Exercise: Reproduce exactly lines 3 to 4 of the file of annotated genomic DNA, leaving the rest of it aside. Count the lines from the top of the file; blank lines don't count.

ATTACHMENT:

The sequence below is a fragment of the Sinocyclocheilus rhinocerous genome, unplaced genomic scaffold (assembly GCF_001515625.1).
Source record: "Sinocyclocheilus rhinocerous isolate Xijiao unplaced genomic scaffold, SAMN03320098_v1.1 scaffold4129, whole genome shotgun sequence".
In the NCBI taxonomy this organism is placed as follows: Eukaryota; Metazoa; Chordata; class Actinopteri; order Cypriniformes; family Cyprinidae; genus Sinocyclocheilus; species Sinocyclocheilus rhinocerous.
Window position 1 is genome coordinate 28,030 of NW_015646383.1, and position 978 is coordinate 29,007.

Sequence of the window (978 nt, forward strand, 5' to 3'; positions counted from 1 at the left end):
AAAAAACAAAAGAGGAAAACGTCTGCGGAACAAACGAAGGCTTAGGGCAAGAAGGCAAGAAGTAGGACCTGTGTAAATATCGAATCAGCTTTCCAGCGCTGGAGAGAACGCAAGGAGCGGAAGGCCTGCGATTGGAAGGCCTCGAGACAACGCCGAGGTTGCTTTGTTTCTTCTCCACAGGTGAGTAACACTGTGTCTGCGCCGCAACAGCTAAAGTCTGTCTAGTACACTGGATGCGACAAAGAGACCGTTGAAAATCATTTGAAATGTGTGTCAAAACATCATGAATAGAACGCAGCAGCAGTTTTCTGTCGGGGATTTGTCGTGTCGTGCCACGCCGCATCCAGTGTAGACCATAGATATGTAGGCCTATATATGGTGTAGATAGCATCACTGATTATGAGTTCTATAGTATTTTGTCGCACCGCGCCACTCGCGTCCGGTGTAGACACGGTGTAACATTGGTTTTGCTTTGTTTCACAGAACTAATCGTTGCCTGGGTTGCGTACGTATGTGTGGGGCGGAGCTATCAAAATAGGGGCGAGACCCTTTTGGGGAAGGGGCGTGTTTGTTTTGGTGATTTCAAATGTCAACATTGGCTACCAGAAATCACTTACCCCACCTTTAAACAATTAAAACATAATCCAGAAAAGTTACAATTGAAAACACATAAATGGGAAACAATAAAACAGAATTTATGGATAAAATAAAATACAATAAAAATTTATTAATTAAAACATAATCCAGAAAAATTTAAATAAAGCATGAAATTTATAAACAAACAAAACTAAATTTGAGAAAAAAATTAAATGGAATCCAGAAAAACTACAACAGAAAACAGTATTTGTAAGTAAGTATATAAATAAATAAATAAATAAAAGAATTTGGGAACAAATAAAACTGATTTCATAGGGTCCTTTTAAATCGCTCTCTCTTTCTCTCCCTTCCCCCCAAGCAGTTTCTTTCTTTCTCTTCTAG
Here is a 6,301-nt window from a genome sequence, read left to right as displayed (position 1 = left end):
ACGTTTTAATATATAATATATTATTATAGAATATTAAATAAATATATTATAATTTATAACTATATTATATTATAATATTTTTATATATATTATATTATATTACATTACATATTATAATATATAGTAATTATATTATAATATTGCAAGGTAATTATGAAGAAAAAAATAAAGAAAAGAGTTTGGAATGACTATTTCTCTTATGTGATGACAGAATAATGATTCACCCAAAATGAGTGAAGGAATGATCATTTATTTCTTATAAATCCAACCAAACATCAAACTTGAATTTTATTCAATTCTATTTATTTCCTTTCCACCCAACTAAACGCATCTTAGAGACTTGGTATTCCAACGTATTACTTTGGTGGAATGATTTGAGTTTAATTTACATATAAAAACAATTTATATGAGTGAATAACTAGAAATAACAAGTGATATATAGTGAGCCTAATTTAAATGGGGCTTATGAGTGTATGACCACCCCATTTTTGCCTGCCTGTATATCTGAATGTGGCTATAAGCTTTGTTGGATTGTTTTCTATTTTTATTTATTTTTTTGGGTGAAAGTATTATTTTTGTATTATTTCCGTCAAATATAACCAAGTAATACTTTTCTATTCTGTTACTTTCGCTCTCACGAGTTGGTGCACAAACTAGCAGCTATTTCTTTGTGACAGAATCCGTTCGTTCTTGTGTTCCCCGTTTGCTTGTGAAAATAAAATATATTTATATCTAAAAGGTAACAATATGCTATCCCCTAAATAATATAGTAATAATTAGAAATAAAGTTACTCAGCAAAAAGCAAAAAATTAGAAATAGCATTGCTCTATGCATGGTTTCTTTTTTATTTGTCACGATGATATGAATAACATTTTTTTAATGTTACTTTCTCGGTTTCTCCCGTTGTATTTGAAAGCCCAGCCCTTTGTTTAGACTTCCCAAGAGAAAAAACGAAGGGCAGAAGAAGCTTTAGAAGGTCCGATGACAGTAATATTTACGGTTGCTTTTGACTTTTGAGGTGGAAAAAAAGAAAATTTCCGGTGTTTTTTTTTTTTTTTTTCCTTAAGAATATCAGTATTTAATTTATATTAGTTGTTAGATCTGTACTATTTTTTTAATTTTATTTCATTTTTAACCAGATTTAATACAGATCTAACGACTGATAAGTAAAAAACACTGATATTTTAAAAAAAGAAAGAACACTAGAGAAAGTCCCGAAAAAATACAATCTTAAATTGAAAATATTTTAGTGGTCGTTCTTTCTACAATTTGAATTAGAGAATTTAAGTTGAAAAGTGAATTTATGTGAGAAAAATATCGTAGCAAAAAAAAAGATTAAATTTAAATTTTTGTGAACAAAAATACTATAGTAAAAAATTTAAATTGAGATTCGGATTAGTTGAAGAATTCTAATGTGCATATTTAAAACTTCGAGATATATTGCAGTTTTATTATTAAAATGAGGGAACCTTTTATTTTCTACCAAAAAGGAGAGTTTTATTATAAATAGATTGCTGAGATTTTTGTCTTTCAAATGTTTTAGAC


In the NCBI taxonomy this organism is placed as follows: Eukaryota; Metazoa; Chordata; class Actinopteri; order Cypriniformes; family Cyprinidae; genus Sinocyclocheilus; species Sinocyclocheilus rhinocerous.
Window position 1 is genome coordinate 28,030 of NW_015646383.1, and position 978 is coordinate 29,007.